Thursday, February 12, 2009
California legislative leaders have agreed on the framework of a plan to balance the state budget, but the leaders say it's not a done deal yet. It includes significant tax hikes and deep cuts. Democratic lawmakers say they want to bring the budget package to a vote by week's end. It's unclear whether enough Republicans would support it. From Sacramento, Marianne Russ reports.
Democratic Senate Leader Darrell Steinberg says lawmakers are very close….but
Steinberg: There is no deal.
Steinberg says there are loose ends to tie up. He says leaders and the Governor have agreed on a broad framework that includes cuts to schools and social services, as well as new taxes and limits on state spending.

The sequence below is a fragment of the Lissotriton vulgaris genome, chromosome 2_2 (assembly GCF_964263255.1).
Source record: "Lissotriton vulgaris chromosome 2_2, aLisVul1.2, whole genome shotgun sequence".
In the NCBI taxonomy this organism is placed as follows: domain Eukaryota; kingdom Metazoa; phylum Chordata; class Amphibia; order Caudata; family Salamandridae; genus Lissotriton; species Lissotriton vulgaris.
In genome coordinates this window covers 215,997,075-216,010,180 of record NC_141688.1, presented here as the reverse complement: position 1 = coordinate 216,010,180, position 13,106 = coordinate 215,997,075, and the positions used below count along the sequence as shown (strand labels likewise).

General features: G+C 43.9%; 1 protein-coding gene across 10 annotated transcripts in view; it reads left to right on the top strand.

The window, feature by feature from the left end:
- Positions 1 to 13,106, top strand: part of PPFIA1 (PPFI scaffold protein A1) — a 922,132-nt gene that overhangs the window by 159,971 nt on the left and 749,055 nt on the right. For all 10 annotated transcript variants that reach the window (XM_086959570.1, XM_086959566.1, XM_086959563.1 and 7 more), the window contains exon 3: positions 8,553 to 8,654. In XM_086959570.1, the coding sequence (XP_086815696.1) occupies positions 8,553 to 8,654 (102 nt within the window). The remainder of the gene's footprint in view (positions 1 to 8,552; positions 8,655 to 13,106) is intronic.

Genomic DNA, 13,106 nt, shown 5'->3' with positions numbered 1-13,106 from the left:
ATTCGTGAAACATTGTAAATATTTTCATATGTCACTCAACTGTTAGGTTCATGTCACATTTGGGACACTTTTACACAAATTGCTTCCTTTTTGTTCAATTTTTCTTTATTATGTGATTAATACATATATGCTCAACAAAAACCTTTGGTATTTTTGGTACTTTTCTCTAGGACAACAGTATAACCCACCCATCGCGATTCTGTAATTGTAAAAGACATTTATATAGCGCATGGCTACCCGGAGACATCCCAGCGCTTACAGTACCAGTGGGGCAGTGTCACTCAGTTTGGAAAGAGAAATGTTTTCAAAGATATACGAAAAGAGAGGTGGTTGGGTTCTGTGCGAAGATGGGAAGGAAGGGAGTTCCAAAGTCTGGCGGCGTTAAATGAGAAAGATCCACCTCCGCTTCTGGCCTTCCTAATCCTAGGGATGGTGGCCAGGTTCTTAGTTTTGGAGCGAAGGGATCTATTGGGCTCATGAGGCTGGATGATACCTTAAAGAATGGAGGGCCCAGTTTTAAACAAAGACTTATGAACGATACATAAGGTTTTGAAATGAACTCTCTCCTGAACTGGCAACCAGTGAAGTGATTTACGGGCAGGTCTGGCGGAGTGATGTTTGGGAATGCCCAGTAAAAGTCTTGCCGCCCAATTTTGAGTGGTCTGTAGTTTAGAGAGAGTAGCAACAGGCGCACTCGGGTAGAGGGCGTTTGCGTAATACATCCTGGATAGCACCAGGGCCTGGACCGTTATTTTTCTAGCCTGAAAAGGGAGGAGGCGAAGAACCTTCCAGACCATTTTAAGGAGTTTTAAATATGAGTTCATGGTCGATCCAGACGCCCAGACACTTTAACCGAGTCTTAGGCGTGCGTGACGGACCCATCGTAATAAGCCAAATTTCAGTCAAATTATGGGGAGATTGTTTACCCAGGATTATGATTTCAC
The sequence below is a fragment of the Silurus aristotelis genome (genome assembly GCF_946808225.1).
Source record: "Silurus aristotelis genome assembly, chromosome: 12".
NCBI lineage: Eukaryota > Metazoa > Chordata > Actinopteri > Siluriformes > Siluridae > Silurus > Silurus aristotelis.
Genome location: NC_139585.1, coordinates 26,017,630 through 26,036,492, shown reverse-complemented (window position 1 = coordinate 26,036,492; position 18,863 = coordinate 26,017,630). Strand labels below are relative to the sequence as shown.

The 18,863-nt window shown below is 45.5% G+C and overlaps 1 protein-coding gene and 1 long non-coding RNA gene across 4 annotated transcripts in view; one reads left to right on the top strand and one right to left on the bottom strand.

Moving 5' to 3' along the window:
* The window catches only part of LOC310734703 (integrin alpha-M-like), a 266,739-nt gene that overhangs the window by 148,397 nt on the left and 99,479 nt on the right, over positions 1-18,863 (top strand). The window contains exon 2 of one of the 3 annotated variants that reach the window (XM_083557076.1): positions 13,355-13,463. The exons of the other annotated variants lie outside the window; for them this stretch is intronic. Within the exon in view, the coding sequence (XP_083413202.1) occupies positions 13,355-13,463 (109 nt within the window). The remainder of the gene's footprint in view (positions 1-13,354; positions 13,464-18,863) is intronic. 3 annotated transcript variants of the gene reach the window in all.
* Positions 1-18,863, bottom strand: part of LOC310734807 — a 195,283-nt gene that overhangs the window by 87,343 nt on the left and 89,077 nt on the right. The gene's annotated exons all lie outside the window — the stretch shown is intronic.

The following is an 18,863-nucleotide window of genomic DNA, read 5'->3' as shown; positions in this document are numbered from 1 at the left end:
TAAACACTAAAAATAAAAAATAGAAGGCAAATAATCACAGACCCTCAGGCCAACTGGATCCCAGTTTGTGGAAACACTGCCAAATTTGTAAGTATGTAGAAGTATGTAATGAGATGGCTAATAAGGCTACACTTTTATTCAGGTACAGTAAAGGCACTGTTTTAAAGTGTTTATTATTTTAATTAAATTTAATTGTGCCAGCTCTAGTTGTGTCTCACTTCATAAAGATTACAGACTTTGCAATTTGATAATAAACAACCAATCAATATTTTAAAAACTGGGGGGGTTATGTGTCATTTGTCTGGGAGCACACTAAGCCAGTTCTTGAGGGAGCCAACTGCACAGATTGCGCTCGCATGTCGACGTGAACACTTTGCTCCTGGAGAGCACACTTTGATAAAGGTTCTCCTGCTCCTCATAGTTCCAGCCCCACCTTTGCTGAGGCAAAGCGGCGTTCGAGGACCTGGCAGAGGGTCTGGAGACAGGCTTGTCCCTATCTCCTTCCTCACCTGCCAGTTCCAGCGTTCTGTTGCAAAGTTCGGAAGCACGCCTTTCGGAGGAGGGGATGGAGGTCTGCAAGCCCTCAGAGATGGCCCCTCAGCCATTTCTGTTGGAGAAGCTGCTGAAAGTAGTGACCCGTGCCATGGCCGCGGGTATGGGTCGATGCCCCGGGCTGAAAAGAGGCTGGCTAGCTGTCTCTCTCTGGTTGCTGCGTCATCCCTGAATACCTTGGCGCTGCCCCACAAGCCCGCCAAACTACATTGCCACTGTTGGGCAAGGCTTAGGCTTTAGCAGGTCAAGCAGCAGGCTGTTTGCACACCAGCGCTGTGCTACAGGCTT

Temporary taxes being discussed include a one-cent sales tax hike, as well as increases in the vehicle license fee, the gas tax and the income tax. Steinberg acknowledged it's a tough pill to swallow:
Steinberg: I don't know any good news to come out of solving a 41 billion dollar deficit, in terms of the substance. The only good news is getting it behind us responsibly.
Steinberg says several measures would require voter approval. He adds the plan does not rely on federal stimulus money - but says cuts could be softened if those dollars come through.
It's not clear yet whether there will be enough Republican - or Democratic votes to pass the spending plan.
Senate Republican Leader Dave Cogdill says there are still details to iron out. Steinberg says he's hopeful for a floor vote Friday.